New build residential
New build non-residential
Economic growth is an important demand driver in all of SIG's markets as it stimulates building activity and industrial output.
In addition, the following specific factors are also relevant to each segment of the Group's business:
Insulation and Energy Management
- Recognising that 40% of energy consumed relates to buildings, the European Union enacted the Energy Performance of Buildings Directive in 2003.
- This requires EU countries to improve energy efficiency and in the UK is covered under Part L of the Building Regulations; in France by the Réglementation Thermique and in Germany by the Energy Saving Ordinance. Going forward, SIG recognises that UK regulations may be impacted by the country's decision to leave the EU.
- These standards are typically tightened every three to four years, usually leading to increased use of insulation to cut energy consumption.
- Furthermore, demand for offsite panelised systems and modular housing such as Insulshell is expanding significantly as customers increasingly desire complete managed solutions, which reduce build time, lower risk and help address skills shortages.
- Replacement of old/damaged roofs gives rise to a core demand for RMI expenditure. In the UK, for example, around two-thirds of the housing stock is more than 40 years old.
- Product innovation to reduce construction and exterior maintenance costs.
- Growth of specialist distribution as the main supply route to market, gaining market share from the generalists and manufacturers.
- Increasing demand for offsite roofing systems such as RoofSpace, which designs, manufactures and installs rooms-in-roofs in residential properties.
- Increasingly stringent regulation, for example with regard to fire and acoustics. As well as driving demand for new products, this also benefits the specialist who can provide the necessary technical expertise.
- Increased demand for integrated, manufactured offsite solutions.
- Demand for higher standards of internal fit outs.
The non-residential market accounts for 46% of Group sales and includes expenditure on:
- commercial buildings
- retail developments and warehouses
- education, hospitals and leisure complexes.
In 2016 the UK non-residential sector performed reasonably well, growing by 4.0% according to the Construction Products Association ("CPA"). This was driven by a 5.4% increase in the commercial sector.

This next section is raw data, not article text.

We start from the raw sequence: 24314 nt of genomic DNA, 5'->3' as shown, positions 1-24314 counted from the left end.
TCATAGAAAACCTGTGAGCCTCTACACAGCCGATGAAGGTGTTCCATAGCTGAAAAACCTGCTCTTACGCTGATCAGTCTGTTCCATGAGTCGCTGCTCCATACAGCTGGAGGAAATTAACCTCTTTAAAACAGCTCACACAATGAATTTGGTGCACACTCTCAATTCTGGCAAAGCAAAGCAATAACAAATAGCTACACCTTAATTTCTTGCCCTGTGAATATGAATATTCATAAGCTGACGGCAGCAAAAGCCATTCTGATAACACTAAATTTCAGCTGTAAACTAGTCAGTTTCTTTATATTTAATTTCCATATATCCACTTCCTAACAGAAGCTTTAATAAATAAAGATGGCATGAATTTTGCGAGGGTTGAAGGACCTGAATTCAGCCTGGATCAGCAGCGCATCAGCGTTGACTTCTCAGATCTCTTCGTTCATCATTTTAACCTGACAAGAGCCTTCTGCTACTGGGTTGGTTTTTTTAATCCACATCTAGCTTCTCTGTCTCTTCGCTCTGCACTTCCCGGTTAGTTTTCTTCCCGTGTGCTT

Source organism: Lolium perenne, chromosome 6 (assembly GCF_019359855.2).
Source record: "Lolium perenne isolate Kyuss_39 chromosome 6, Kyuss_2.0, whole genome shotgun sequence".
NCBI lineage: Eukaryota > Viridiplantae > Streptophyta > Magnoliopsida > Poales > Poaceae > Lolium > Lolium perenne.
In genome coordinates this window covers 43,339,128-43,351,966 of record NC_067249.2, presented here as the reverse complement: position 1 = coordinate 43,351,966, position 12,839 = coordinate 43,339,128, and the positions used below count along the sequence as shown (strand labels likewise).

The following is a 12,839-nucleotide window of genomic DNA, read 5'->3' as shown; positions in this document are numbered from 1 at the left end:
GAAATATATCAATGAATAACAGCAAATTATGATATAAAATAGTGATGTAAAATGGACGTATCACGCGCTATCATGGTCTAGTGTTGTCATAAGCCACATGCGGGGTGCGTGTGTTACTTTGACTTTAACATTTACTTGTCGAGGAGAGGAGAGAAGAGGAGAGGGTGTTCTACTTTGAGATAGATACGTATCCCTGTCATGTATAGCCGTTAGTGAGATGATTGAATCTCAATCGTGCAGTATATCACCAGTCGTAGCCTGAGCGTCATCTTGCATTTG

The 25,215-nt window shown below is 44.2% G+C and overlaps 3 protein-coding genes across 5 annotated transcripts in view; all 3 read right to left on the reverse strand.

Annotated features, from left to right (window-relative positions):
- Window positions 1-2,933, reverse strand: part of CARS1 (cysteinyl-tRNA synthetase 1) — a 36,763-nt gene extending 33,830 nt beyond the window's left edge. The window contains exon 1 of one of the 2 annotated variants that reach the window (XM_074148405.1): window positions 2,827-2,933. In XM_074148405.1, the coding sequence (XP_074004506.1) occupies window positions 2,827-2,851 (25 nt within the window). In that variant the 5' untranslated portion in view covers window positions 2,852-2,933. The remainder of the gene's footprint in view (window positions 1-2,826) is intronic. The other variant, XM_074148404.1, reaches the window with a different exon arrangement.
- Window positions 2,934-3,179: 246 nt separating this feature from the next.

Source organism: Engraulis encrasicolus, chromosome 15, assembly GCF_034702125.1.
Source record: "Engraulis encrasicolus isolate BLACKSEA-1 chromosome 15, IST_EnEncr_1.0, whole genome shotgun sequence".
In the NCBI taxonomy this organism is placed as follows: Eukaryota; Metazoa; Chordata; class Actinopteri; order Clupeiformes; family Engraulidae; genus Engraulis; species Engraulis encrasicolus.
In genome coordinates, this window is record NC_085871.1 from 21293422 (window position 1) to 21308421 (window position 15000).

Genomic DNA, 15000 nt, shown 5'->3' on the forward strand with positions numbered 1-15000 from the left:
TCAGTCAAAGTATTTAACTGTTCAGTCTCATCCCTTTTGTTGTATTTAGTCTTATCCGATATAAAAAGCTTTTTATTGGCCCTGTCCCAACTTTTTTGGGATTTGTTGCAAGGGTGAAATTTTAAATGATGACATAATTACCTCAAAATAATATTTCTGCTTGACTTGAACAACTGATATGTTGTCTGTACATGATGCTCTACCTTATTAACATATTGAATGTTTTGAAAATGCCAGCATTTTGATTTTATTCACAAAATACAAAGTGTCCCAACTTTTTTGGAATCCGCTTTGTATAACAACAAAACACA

For 2017 the CPA is forecasting that output in the commercial sector will fall by 0.8% and the non-residential market as a whole will decline by 0.6% in the UK. This is due to an anticipated fall in activity on major projects due to the current political uncertainty, related to the vote to leave the EU, which is expected to have an adverse impact on new investment decisions.
The non-residential sector in SIG's major markets of operation in Mainland Europe, those being France and Germany, was relatively weak during 2016.
This particularly affected the performance of the Group's German business, which has a high exposure to the non-residential sector.
While Euroconstruct is more positive on the outlook for France in 2017, the German market is anticipated to remain challenging.
2017 construction market growth forecast
*Construction Products Association
The residential market accounts for 43% of Group sales and includes private and public sector expenditure on houses and apartments.
Whereas the private UK new build residential sector performed well in 2016, growing by 10%, activity in the new build public sector market continued to be depressed, declining by 8% as housing associations suffered from funding constraints.
A similar trend emerged in the UK RMI residential market, with growth of 2% in the private sector offset by a 5% decline in expenditure in the public sector.
Looking ahead to 2017 the CPA expects the UK private new build housing market to grow by 2%, with the public sector new build market remaining weak and declining by 2%.
The residential market saw a return to growth in France in 2016 although this was lower than previously anticipated, and Euroconstruct anticipates that this recovery will continue in 2017.
In Germany, the residential sector was reasonably robust in 2016, growing by 3.0% according to Euroconstruct. This is expected to continue in 2017, albeit at a slightly lower growth rate of around 2.0%.
This market accounts for 11% of Group sales and typically includes products such as technical insulation, which is supplied to the industrial sector – for example power stations or petrochemical works where heat is an important part of the process.
The industrial sector was weak in the UK in 2016, declining by 7.3% according to the CPA. However, this trend is expected to improve slightly in 2017, with the market only projected to be down by 3.8%.
Although the industrial sector in France declined by around 1% in 2016, this performance was a slight improvement on prior years. Euroconstruct expects that this market will return to growth in 2017.
In Germany, lower corporate investment and a switch to renewable energy away from fossil fuel and nuclear will depress demand in this sector.